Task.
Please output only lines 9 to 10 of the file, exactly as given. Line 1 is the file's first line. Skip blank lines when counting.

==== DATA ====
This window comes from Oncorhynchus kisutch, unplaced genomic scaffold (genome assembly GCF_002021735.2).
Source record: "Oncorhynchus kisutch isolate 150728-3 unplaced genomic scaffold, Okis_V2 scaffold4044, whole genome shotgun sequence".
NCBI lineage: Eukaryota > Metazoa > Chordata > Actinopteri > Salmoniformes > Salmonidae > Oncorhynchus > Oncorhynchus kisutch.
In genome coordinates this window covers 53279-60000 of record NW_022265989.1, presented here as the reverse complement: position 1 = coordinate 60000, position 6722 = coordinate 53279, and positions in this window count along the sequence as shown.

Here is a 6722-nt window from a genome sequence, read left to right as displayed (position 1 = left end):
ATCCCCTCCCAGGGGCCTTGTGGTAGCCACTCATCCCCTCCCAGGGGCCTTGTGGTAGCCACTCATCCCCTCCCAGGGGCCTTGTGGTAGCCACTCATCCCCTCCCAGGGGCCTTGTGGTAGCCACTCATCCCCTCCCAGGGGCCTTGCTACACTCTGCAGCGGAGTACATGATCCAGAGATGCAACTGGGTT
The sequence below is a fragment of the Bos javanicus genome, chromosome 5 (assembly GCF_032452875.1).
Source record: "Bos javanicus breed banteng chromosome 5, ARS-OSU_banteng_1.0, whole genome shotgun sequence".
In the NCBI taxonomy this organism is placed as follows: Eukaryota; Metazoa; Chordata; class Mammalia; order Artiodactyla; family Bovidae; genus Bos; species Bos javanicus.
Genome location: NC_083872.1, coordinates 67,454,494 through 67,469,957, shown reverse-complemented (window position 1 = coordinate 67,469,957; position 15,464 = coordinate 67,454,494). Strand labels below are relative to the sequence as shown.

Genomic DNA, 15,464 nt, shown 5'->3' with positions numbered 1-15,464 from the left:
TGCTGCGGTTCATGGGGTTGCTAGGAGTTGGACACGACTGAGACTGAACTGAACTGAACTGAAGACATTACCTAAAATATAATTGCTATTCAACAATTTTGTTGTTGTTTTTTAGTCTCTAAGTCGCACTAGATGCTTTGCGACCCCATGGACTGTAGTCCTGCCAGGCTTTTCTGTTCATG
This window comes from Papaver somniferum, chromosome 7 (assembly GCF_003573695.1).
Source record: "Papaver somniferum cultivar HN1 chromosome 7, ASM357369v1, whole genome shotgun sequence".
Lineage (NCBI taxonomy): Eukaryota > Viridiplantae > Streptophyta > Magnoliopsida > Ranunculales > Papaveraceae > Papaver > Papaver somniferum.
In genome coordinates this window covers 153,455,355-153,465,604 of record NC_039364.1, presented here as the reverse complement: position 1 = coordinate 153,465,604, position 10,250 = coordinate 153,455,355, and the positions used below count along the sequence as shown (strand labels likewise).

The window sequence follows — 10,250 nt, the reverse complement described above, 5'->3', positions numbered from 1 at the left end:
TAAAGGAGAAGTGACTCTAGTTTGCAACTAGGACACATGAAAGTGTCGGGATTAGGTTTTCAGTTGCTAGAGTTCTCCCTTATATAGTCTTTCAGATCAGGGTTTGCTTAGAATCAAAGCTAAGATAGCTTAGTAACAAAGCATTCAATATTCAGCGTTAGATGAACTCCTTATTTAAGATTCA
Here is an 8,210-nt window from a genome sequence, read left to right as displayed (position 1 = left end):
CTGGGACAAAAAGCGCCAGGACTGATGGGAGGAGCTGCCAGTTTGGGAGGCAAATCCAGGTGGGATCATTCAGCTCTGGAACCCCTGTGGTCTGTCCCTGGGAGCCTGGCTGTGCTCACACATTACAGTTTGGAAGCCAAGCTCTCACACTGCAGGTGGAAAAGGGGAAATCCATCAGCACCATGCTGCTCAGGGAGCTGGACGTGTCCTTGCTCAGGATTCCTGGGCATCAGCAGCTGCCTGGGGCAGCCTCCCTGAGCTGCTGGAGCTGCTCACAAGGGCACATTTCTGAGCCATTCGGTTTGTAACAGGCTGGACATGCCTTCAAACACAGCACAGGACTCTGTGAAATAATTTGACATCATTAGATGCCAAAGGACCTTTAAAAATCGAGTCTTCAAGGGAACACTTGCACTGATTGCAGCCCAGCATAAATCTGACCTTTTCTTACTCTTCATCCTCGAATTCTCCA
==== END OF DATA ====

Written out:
In the NCBI taxonomy this organism is placed as follows: Eukaryota; Metazoa; Chordata; class Mammalia; order Artiodactyla; family Bovidae; genus Bos; species Bos javanicus.
Genome location: NC_083872.1, coordinates 67,454,494 through 67,469,957, shown reverse-complemented (window position 1 = coordinate 67,469,957; position 15,464 = coordinate 67,454,494). Strand labels below are relative to the sequence as shown.